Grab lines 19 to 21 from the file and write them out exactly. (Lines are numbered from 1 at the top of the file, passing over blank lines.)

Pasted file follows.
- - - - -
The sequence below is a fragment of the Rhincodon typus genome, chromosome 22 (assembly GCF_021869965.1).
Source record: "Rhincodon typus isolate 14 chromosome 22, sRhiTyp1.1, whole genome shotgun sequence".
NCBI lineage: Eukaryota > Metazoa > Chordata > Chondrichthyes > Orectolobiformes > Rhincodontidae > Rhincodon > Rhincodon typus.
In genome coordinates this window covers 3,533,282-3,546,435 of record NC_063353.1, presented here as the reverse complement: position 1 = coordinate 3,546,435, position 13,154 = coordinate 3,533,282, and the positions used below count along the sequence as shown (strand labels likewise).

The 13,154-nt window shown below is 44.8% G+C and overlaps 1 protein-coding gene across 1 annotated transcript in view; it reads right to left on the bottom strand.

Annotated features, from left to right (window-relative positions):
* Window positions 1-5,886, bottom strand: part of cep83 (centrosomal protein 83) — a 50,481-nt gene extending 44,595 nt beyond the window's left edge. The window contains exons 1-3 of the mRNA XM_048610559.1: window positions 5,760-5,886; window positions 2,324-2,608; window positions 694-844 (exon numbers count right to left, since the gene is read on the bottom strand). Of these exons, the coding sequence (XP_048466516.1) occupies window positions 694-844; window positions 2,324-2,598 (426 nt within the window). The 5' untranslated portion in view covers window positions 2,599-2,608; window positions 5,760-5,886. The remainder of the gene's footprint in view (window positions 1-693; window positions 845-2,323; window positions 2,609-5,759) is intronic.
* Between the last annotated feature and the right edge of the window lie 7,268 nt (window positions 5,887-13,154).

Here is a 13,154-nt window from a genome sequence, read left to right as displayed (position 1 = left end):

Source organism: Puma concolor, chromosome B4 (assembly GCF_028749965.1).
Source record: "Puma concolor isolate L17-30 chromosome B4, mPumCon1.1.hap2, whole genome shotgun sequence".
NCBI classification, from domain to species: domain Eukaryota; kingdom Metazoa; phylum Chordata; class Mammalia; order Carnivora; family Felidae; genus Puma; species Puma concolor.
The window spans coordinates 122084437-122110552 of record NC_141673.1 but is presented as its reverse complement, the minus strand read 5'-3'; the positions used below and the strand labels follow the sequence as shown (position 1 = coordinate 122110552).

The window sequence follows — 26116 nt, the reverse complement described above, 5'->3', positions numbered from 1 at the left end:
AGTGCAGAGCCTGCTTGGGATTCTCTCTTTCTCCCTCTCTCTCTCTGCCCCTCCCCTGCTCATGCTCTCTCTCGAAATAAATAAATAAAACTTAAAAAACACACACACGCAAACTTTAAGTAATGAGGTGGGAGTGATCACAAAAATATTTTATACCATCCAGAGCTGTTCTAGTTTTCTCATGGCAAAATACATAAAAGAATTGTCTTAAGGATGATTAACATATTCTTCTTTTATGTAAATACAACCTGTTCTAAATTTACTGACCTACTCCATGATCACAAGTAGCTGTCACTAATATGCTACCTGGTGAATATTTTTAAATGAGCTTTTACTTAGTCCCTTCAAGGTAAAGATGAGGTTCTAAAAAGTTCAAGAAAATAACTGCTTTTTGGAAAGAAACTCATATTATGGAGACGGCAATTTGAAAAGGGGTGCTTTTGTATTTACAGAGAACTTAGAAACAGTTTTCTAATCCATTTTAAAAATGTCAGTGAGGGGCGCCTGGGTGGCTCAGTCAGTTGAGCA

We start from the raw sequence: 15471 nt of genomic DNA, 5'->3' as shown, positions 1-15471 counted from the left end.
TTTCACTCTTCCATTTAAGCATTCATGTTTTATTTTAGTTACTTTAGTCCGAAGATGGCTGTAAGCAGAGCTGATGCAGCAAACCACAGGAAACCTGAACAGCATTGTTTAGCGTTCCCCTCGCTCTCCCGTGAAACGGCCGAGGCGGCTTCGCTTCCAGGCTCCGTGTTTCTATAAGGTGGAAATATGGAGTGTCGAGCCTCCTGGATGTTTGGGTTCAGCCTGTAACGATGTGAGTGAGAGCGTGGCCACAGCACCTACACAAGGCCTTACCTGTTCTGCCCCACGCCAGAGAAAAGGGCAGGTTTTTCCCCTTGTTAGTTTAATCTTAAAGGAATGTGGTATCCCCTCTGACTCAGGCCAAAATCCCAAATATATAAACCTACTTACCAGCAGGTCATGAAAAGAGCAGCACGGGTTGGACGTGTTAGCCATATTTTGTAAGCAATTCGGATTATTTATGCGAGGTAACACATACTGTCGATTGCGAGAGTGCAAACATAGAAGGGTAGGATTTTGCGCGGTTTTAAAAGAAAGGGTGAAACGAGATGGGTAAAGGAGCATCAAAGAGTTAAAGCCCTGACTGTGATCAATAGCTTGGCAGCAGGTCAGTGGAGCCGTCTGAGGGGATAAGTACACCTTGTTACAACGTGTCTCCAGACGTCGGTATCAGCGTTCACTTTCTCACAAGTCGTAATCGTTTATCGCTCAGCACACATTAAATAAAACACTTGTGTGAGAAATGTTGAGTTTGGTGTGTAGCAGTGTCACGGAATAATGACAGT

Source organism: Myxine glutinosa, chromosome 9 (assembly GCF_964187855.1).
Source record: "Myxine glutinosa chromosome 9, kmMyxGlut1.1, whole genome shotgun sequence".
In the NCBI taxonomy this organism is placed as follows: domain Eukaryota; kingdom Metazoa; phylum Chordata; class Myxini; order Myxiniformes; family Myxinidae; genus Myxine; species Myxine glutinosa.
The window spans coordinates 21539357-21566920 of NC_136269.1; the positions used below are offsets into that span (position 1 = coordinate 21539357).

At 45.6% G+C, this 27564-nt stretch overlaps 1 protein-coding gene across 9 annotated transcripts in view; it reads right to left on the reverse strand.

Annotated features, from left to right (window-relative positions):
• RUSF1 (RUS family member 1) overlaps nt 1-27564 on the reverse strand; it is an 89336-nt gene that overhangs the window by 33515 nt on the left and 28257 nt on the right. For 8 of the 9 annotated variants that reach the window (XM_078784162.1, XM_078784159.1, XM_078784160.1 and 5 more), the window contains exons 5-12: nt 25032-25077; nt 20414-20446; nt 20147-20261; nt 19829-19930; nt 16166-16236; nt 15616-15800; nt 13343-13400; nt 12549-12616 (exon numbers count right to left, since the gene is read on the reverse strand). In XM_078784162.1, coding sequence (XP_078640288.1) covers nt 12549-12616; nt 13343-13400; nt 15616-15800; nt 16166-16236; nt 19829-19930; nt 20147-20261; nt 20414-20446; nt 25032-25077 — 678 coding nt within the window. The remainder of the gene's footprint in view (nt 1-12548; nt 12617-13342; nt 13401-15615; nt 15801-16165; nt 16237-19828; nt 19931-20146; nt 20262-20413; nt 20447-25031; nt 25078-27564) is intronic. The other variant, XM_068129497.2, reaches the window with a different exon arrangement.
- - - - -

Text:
Source record: "Myxine glutinosa chromosome 9, kmMyxGlut1.1, whole genome shotgun sequence".
In the NCBI taxonomy this organism is placed as follows: domain Eukaryota; kingdom Metazoa; phylum Chordata; class Myxini; order Myxiniformes; family Myxinidae; genus Myxine; species Myxine glutinosa.
The window spans coordinates 21539357-21566920 of NC_136269.1; the positions used below are offsets into that span (position 1 = coordinate 21539357).